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Clubs unafraid of quick hook in Wild Card Game

October 4, 2017

It's not about setting a trend. It's about survival.It's why Yankees manager Joe Girardi went to his bullpen just six batters, four hits -- including two home runs -- a walk and a popout into the first inning of the American League Wild Card Game against the Twins on Tuesday

It's not about setting a trend. It's about survival.
It's why Yankees manager Joe Girardi went to his bullpen just six batters, four hits -- including two home runs -- a walk and a popout into the first inning of the American League Wild Card Game against the Twins on Tuesday night. No offense to Luis Severino, but what teams have finally understood about the matchups of the two Wild Cards is, that it is a one-game, now-or-never moment. There is no margin for error.
A 3-0 deficit before the Yankees came to bat was a deep-enough hole, and so Girardi went to the bullpen early and often, as four relievers combined to throw 8 2/3 innings in what became an 8-4 Yankees victory that sent the Bronx Bombers to Cleveland for the best-of-five AL Division Series presented by Doosan that begins on Thursday.

Now, it won't be the most famous game ever played on the first Wednesday in October in New York City. Nah, that was 66 years ago and it was a bit more of a dramatic comeback than the one we saw Tuesday night. Giants outfielder Bobby Thomson delivered what became known as the "Shot Heard 'Round the World" off Dodgers pitcher Ralph Branca with two outs in the bottom of the ninth, capping off a four-run inning for a 5-4 victory. A Giants team that had trailed the Dodgers by 13 contests with 44 games to play tied for first place in the National League, prompting a three-game playoff for the NL pennant.
:: NL Wild Card Game schedule and coverage ::
Tuesday's game, however, was a definite sign of an awareness teams have about the win-or-go-home nature of the Wild Card Game that is in only its sixth year of existence. Not only did Girardi make the move in the first inning, but Minnesota manager Paul Molitor was quick to move, too, lifting his starter, Ervin Santana, after two innings in which he let a 3-0 lead evaporate.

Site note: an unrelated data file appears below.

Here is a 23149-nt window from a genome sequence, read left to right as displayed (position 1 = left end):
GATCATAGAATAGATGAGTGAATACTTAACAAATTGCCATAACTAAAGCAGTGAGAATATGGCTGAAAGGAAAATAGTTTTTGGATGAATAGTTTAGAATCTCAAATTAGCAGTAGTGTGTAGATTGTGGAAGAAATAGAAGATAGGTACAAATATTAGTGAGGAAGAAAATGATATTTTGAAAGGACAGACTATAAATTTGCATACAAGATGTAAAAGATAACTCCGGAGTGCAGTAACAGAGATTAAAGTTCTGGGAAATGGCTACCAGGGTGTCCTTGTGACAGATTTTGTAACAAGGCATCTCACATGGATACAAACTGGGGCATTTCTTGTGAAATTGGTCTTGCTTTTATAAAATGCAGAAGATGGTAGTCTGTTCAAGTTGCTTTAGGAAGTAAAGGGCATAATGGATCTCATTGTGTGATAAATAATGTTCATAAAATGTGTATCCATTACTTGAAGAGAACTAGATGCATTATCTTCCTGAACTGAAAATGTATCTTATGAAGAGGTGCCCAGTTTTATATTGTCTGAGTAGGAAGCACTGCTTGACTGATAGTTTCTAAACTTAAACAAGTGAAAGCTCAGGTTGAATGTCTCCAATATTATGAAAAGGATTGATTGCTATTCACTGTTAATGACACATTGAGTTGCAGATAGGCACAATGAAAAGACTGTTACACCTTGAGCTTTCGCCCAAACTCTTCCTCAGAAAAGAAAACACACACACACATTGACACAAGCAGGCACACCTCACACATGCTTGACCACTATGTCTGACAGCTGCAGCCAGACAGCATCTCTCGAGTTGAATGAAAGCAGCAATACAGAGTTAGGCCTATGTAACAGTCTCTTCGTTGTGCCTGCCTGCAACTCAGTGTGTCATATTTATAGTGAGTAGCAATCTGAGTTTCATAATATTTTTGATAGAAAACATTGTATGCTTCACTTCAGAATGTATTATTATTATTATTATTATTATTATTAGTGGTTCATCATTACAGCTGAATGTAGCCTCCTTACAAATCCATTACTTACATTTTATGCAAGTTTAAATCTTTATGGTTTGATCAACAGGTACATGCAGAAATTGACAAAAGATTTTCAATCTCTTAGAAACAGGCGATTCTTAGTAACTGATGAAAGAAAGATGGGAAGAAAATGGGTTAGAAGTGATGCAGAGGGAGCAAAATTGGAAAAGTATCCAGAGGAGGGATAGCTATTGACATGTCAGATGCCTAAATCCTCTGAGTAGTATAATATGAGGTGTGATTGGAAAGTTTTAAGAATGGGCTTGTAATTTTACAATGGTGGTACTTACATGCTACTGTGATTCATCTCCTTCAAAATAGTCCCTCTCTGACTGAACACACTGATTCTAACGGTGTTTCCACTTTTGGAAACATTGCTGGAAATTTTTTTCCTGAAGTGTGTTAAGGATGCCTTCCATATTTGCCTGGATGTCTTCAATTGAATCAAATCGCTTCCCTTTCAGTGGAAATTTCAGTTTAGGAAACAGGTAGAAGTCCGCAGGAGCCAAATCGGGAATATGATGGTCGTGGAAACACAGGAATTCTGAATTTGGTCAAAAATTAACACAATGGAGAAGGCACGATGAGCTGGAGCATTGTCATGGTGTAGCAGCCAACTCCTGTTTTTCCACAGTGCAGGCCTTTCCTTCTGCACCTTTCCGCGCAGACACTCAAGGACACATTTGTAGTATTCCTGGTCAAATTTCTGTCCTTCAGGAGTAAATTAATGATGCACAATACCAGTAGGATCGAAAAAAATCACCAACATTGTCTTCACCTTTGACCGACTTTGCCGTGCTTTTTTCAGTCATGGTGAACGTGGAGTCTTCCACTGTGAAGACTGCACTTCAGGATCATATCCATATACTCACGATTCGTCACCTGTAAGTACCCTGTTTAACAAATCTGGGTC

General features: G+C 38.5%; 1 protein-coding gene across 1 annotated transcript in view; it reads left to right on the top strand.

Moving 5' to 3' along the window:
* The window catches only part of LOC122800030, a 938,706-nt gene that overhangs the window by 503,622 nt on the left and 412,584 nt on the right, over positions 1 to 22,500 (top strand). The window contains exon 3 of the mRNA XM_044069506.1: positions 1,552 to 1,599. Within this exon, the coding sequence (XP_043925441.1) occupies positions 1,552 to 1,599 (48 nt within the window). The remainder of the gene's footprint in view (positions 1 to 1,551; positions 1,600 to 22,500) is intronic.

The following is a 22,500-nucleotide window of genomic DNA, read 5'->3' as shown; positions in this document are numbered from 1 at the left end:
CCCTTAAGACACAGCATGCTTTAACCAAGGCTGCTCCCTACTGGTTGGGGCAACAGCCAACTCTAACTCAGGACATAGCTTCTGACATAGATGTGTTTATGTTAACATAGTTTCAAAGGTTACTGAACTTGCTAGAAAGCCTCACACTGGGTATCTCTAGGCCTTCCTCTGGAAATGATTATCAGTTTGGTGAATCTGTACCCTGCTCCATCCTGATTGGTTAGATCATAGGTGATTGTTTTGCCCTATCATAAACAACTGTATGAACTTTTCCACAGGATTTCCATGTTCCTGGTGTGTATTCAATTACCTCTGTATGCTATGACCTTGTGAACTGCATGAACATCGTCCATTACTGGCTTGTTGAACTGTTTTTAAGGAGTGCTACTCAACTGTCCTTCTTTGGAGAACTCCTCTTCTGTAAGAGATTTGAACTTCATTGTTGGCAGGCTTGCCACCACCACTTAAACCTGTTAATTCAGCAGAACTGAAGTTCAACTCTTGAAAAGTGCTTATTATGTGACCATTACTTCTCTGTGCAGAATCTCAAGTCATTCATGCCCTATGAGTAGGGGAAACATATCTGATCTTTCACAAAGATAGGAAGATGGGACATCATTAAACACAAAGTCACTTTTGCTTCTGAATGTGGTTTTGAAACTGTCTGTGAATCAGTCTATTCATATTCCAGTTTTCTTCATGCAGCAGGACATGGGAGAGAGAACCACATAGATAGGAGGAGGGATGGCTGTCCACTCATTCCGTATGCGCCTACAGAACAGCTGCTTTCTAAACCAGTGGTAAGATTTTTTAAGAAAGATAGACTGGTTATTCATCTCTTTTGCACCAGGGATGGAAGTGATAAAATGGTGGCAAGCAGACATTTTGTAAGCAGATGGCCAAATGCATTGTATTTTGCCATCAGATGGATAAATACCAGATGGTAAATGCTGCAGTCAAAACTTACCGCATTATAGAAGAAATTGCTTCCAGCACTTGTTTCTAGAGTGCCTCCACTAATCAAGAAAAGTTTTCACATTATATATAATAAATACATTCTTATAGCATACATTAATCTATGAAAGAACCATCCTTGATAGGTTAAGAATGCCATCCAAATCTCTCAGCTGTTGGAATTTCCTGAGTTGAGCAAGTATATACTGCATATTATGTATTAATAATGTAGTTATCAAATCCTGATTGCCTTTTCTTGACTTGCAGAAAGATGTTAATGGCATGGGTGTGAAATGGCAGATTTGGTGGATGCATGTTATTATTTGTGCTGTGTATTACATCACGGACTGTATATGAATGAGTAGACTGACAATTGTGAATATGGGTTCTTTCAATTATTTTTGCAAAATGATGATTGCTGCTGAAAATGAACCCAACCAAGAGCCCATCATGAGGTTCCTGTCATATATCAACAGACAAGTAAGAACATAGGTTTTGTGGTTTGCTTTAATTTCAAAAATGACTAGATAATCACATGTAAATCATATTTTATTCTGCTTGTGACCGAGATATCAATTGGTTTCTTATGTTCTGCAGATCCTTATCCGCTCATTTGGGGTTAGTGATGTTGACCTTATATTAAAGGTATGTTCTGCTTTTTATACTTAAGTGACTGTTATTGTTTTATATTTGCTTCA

Now, it didn't work out that well for the Twins. While the Yankees' bullpen allowed only one run in 8 2/3 innings of work, Minnesota's first reliever, Jose Berrios, gave up three runs himself in three innings and was credited with the loss.

The Girardi vs. Molitor matchup will go down in history as Nos. 1-2 in the world of the Wild Card quick hook, but they won't be the last.
Check out how the Rockies and D-backs were set up for Wednesday night's NL Wild Card Game:
Colorado scratched Tyler Anderson from what would have been his final regular-season start on Sunday. In a perfect world, the Rockies want Anderson to start on Friday in Game 1 of the NL Division Series presented by T-Mobile against the Dodgers on what would be nine days of rest.
But Colorado has to win on Wednesday before it could put plans for Friday in place. If the Rockies don't beat the D-backs, they won't need a starting pitcher for another meaningful game for another 176 days, when they are scheduled to open the 2018 season against the D-backs in Phoenix.
Arizona, meanwhile, did start Robbie Ray on Sunday in Kansas City, but five batters into what became a 14-2 victory against the Royals, Ray was a spectator, lined up to start a possible Game 1 in the NLDS at Dodger Stadium, but also on hold in case Zack Grienke, the starter on Wednesday against the Rockies, got in trouble early.
In reality, it didn't take teams long to realize they had to adjust their approach to pitching in a one game win-or-go-home series. There is no tomorrow without winning today.
Prior to this year, the shortest effort by a starting pitcher in the 10 previous Wild Card Games was 3 1/3 innings by Johnny Cueto for the Reds against the Pirates on Oct. 1, 2013. In fact, only three of the 20 starting pitchers in Wild Card Games prior to this year failed to work at least the five innings needed to qualify for a win.
The team with the pitcher who failed to work five innings lost each time -- Cueto with the Reds; Danny Salazar, who went four innings for the Indians against the Rays in 2013 and Chris Tilllman, who worked 4 1/3 innings against the Blue Jays in '16.
You get the picture. It's win-or-go-home time.
And for the Rockies or the D-backs, there is no hurry to take a vacation just yet.

Tracy Ringolsby is a columnist for MLB.com.